2. שָׁם שָׁם means "there"

      Here it functoins like an adverb of location.

    1. Distinctive 1KI 18:39 יְהוָ֖ה ה֥וּא הָאֱלֹהִֽים׃ yhwh hu ha'elohim Yahweh he the God. Yahweh, he is God! Generic classes GEN 8:7 וַיְשַׁלַּ֖ח אֶת־הָֽעֹרֵ֑ב wayshallah 'eth-ha'orev He sent the raven He sent out a raven

      I'm not sure if these types are worth mentioning?

    2. Well known fact GEN 22:6 וַיִּקַּ֨ח אַבְרָהָ֜ם אֶת־עֲצֵ֣י הָעֹלָ֗ה ... וַיִּקַּ֣ח בְּיָד֔וֹ אֶת־הָאֵ֖שׁ וְאֶת־הַֽמַּאֲכֶ֑לֶת wayyiqqah 'avraham 'eth-'atse ha'olah ... wayyiqqah beyado 'eth-ha'esh we'eth-hamma'akheleth And he took Abraham wood for the burnt offering ... and he took in his hand the fire and the knife Then Abraham took the wood for the burnt offering ... he took in his own hand the fire and the knife

      I think this is actually an example of "Already mentioned".

  2. Apr 2017
    1. אֶת אֶת is used to mark the direct object and make it definite.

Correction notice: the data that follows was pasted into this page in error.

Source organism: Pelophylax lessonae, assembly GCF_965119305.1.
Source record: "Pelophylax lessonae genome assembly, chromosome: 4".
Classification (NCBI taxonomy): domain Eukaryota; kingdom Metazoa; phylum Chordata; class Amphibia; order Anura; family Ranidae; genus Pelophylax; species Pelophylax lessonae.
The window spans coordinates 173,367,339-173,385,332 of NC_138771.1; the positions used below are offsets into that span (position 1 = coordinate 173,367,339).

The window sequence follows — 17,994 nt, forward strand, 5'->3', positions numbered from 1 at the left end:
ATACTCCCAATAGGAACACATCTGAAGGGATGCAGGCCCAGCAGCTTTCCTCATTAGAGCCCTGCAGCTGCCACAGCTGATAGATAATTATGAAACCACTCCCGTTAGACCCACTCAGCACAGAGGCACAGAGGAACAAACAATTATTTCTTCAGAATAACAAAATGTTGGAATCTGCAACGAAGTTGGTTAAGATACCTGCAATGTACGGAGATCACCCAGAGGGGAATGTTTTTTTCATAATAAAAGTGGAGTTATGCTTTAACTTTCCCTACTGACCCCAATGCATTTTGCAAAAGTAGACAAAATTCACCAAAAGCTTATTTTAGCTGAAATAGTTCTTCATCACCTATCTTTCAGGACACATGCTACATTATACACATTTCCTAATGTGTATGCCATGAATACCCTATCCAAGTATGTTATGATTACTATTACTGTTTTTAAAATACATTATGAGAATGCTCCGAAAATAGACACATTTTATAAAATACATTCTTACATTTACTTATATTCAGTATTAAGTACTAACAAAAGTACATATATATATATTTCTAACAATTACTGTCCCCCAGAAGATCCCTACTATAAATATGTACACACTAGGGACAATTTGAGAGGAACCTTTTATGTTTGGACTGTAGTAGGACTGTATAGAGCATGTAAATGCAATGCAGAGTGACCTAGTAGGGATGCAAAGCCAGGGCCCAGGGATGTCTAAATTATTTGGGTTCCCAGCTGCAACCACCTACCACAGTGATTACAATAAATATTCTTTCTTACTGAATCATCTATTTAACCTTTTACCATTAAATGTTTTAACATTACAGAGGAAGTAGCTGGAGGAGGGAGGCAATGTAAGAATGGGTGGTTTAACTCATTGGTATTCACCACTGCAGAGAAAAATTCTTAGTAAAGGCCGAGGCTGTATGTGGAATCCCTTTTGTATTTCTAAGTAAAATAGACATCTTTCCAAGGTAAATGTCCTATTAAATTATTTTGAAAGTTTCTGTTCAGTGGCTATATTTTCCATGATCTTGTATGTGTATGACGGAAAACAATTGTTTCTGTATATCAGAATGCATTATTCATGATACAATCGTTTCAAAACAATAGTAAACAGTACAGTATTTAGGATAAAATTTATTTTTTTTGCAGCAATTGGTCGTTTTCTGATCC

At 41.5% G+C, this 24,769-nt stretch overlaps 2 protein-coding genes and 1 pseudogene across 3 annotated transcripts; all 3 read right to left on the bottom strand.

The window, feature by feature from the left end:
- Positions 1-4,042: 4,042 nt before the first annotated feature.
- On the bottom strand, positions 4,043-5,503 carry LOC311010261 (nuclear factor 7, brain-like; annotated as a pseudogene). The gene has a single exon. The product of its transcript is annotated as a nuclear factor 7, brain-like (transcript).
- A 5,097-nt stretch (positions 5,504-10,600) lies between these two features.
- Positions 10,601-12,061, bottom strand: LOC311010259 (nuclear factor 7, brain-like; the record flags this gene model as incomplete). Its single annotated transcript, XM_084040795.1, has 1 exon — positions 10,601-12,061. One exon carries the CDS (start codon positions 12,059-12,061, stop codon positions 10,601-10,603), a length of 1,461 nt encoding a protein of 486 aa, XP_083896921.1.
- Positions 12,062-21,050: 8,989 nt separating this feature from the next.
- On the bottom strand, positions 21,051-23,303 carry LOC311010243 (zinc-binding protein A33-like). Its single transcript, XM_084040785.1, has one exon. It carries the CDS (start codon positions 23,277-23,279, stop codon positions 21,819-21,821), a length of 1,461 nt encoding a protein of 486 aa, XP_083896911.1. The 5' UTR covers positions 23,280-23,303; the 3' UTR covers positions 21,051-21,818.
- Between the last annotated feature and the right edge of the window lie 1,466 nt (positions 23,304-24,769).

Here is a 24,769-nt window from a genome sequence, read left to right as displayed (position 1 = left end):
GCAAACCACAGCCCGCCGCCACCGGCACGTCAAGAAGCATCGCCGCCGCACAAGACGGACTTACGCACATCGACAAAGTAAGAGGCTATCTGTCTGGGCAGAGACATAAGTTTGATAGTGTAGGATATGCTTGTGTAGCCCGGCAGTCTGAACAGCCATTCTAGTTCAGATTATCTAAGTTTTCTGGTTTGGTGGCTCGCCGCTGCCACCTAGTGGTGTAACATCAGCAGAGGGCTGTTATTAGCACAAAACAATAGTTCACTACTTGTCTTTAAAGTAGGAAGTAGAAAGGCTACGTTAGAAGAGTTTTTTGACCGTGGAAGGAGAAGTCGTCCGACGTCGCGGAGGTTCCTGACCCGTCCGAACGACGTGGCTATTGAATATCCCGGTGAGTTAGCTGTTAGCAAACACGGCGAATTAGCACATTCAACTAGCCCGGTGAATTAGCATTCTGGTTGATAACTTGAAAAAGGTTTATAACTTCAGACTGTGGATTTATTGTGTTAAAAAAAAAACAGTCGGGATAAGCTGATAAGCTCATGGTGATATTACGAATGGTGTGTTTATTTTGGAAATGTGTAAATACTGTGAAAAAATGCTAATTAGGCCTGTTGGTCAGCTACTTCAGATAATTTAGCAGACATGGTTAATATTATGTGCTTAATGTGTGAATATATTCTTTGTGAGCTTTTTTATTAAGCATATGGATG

As I changed the direction of this article somewhat, this section may no longer be nencessary.

    1. אֵין/אַיִן אֵין/אַיִן for "there is not". DEU 28:29 וְאֵ֥ין מוֹשִֽׁיעַ׃ we'en moshia' and there will be no one to save you. and there will not be anyone to help you. JOS 6:1 אֵ֥ין יוֹצֵ֖א וְאֵ֥ין בָּֽא׃ 'en yotse we'en ba No one went out and no one came in. No one could go enter or leave the city.

      This is not an adverb. I've discussed this under particle_negative

    1. לֹא לֹא is used in verbal clauses, especially second person imperfect for permanent commands, cohortatives and jussives. It can objectively deny a fact. GEN 2:17 לֹ֥א תֹאכַ֖ל מִמֶּ֑נּוּ lo thokhal mimmennu not you eat from it you may not eat from it אַַל אַַל is used for second person imperfect for specific action. It can subjectively deny a wish. GEN 21:16 אַל־אֶרְאֶ֖ה בְּמ֣וֹת הַיָּ֑לֶד 'al-'er'eh bemoth hayyaled Not I will look in death of the child. Let me not look upon the death of the child. לבלבי / בלבי בלבי negates infinitive construct, especially with ל. GEN 3:11 צִוִּיתִ֛יךָ לְבִלְתִּ֥ יאֲכָל־מִמֶּ֖נּוּ tsiwwithikha levilti y'akhol-mimmennu I commanded you to not eat from it I commanded you to not eat from it rarely בלא or בלי or מבלי בלי is usually in poetry. PSA 19:3 (PSA 19:4 in Hebrew) בְּ֝לִ֗י נִשְׁמָ֥ע קוֹלָֽם beli nishma' qolam not is heard their voice their voice is not heard NUM 35:23 בְּלֹ֣א רְא֔וֹת belo re'oth without seeing without seeing